Saturday, November 8, 2014

Homily for the Anniversary of the
Dedication of the Lateran Basilica
Nov. 9, 2014
Iona College, N.R.
St. Ursula, Mt. Vernon

“O God, from living and chosen stones you prepare an eternal dwelling for your majesty” (Collect).

Today we celebrate one of those feasts that supersedes our usual Sunday celebrations.  In the liturgical books it’s titled “Dedication of the Lateran Basilica.”

So, what’s the Lateran Basilica?  What’s a basilica?  Why is this one called the Lateran?  And why celebrate it, or the dedication of any church?  If you can answer those questions, you’re ready for Jeopardy.

Basilica originally indicated certain Roman official buildings; the name itself is Greek and means “king’s hall.”  In Christian usage it refers to Christ, the king of kings.  The term also refers to the architectural style of those old Roman buildings, which I’ll spare you.  Now the word refers not to a style but to a church’s honorary designation as a papal church—a title that might be bestowed because of the church’s particular historical, devotional, or artistic merit.  Local examples include Old St. Patrick’s Cathedral on the Lower East Side and Sacred Heart Cathedral in Newark.  The main campus church at the University of Notre Dame is Sacred Heart Basilica.  A church need not be a cathedral to be named a basilica, nor are all cathedrals basilicas.

In Rome there are 4 major basilicas and many minor ones.  The major ones are the destinations of frequent pilgrimages, especially the most famous:  St. Peter’s in the Vatican.  The others are St. Mary Major, St. Paul Outside the Walls (at Paul’s tomb, outside the ancient city walls), and the one we celebrate today, formally known as St. John Lateran.

(© Marie-Lan Nguyen / Wikimedia Commons)
You’d be surprised to learn that the Lateran is the most important of the basilicas.  Why?  Because it’s the cathedral church of Rome, the proper church of the bishop of Rome, the Pope’s own cathedral.  The Lateran Palace, next to the church, was the papal residence from the 4th century until 1309, when a French Pope decided to move to Avignon.  While the Popes stayed at Avignon, until 1377, fire destroyed the Lateran buildings; so when Pope Gregory XI decided to return the papacy to Rome, there was no Lateran to return to, and he settled instead in the Vatican palace, and there the Popes have remained.  Besides, the Vatican was more defensible against Roman mobs and enemy armies; if you know anything about the history of the papacy, you know the significance of that.

The property on which the Lateran church and palace are built, given to the Church by the Emperor Constantine, had once belonged to a noble Roman family named the Laterani; hence part of the name.  The church is dedicated to St. John the Baptist; hence the rest of the name.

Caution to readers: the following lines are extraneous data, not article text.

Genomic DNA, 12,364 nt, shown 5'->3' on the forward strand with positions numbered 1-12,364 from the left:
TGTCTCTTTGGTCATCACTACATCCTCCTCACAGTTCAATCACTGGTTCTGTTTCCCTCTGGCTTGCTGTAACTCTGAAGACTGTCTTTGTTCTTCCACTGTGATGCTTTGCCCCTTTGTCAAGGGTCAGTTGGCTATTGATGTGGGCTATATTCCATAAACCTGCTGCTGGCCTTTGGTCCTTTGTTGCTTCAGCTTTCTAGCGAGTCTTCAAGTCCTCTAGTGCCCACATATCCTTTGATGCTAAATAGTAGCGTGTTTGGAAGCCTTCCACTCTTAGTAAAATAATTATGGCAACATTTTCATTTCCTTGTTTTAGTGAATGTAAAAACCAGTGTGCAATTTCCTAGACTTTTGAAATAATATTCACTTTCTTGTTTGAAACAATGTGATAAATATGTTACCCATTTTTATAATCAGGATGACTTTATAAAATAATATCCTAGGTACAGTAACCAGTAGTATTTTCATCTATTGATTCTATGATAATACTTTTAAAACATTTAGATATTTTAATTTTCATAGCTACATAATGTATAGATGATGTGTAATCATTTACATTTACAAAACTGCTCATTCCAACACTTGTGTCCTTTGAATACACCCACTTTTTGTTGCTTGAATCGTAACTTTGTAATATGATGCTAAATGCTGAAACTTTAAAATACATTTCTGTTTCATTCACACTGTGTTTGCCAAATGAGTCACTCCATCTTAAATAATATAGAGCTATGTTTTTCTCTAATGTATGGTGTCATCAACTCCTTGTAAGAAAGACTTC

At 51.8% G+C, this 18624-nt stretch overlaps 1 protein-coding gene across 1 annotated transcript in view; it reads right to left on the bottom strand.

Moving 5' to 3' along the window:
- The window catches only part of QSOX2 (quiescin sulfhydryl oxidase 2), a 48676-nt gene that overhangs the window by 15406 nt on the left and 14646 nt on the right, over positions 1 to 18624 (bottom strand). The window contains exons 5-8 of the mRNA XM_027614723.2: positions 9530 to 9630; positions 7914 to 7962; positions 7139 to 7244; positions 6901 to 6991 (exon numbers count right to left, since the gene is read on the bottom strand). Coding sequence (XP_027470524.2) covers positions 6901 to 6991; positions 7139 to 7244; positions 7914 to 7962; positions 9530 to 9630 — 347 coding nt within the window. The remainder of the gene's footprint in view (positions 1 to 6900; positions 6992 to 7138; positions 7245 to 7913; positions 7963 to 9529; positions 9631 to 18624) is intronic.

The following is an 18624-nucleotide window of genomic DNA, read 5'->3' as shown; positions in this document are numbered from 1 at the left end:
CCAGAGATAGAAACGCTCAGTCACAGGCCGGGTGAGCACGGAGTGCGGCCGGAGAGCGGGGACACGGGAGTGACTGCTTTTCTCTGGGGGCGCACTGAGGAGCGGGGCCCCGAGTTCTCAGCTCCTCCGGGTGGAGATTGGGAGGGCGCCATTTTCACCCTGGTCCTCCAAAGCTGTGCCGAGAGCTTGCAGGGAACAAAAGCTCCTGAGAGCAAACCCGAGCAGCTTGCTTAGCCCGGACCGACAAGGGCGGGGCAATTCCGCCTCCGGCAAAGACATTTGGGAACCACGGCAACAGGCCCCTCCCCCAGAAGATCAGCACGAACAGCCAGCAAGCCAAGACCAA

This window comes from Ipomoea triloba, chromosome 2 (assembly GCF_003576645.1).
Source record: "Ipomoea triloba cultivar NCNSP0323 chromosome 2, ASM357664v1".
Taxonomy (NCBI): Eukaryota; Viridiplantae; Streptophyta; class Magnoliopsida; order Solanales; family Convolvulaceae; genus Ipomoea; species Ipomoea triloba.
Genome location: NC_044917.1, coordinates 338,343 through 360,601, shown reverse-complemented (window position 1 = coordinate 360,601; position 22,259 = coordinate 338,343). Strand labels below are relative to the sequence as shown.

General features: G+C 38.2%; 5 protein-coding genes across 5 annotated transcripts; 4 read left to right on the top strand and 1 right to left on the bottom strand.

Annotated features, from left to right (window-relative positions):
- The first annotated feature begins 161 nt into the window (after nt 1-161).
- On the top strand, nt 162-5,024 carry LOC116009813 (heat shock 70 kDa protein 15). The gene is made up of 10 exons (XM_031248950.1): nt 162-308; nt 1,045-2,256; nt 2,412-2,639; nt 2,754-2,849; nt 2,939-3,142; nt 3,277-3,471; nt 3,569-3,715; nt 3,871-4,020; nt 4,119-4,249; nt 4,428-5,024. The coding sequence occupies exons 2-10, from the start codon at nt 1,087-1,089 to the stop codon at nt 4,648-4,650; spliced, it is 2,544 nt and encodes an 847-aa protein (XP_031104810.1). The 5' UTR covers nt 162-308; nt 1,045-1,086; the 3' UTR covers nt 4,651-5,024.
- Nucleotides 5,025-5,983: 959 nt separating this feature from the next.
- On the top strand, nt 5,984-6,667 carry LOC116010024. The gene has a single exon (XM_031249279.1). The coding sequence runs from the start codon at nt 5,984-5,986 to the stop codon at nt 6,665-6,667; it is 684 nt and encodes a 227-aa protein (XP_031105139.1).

Why celebrate the anniversary of a church’s dedication, which every diocese does for its cathedral—in New York we celebrate St. Patrick’s dedication on Oct. 5—and every parish church is supposed to do?  Because the building is a major symbol:  a symbol of the Church proper, i.e., the people of God, and of Jesus Christ himself.

As for the latter, we heard Jesus refer to his own body as a temple (John 2:19).  And for the former, we followers of Jesus are part of his body and thus part of the temple.  St. Paul calls us the body of Christ.  In the reading that we heard this evening/morning, he calls us “the temple of God” and the dwelling place of the Spirit of God (1 Cor 3:16).  It’s not the building itself that we honor, but what goes on in that building:  the forming and the building up of the Body of Christ thru the celebration of the Eucharist and the other sacraments and thru the worship that we offer to the Father thru Christ in the Holy Spirit.

The Collect alludes to the words of 1 Peter 2:5:  “Like living stones, let yourselves be built into a spiritual house to be a holy priesthood to offer spiritual sacrifices acceptable to God thru Jesus Christ.”  The Collect calls us “living and chosen stones,” and it says that from these stones God the Father “prepares an eternal dwelling for [his] majesty.”  God plans to dwell eternally in us as his temple—an indwelling that began with our Baptism and that continues thru our life as Christ’s disciples.  The Preface will refer to “this house of prayer”—either the basilica that we celebrate today or this particular church building—and note that God “is pleased to dwell in” it “in order to perfect us as the temple of the Holy Spirit.”

All of that is true of any church building—this chapel, a parish church, a cathedral.  Why are we celebrating the cathedral church of Rome?  Every cathedral represents the bishop’s teaching authority; it’s the site of his cathedra, his chair for teaching and ruling, for shepherding, the People of God.  As bishop of Rome the Pope is Peter’s successor and bears Peter’s responsibilities:  to safeguard the teaching of Jesus handed down to us by the apostles, to guarantee the unity of the faithful around that teaching.  At the beginning of the 2d century, St. Ignatius of Antioch wrote that the Church of Rome “presides in charity” over all the other local churches.  Thus the basilica of St. John Lateran, the cathedral church of Rome, has often been called “the mother church of Christendom.”  It’s the seat of Peter’s authority living today.  From this chair Peter speaks, guarding the truth of the Gospel.  From this chair Peter guides the flock of Christ toward “the holy dwelling of the Most High” (Ps 46:5), “the heavenly Jerusalem” where we shall be the “eternal dwelling” of the Divine Majesty (Collect).
Inscription at St. John Lateran: "Most Holy Lateran Church, the mother and head of all the churches in the city and the world," (© Marie-Lan Nguyen / Wikimedia Commons)

No comments: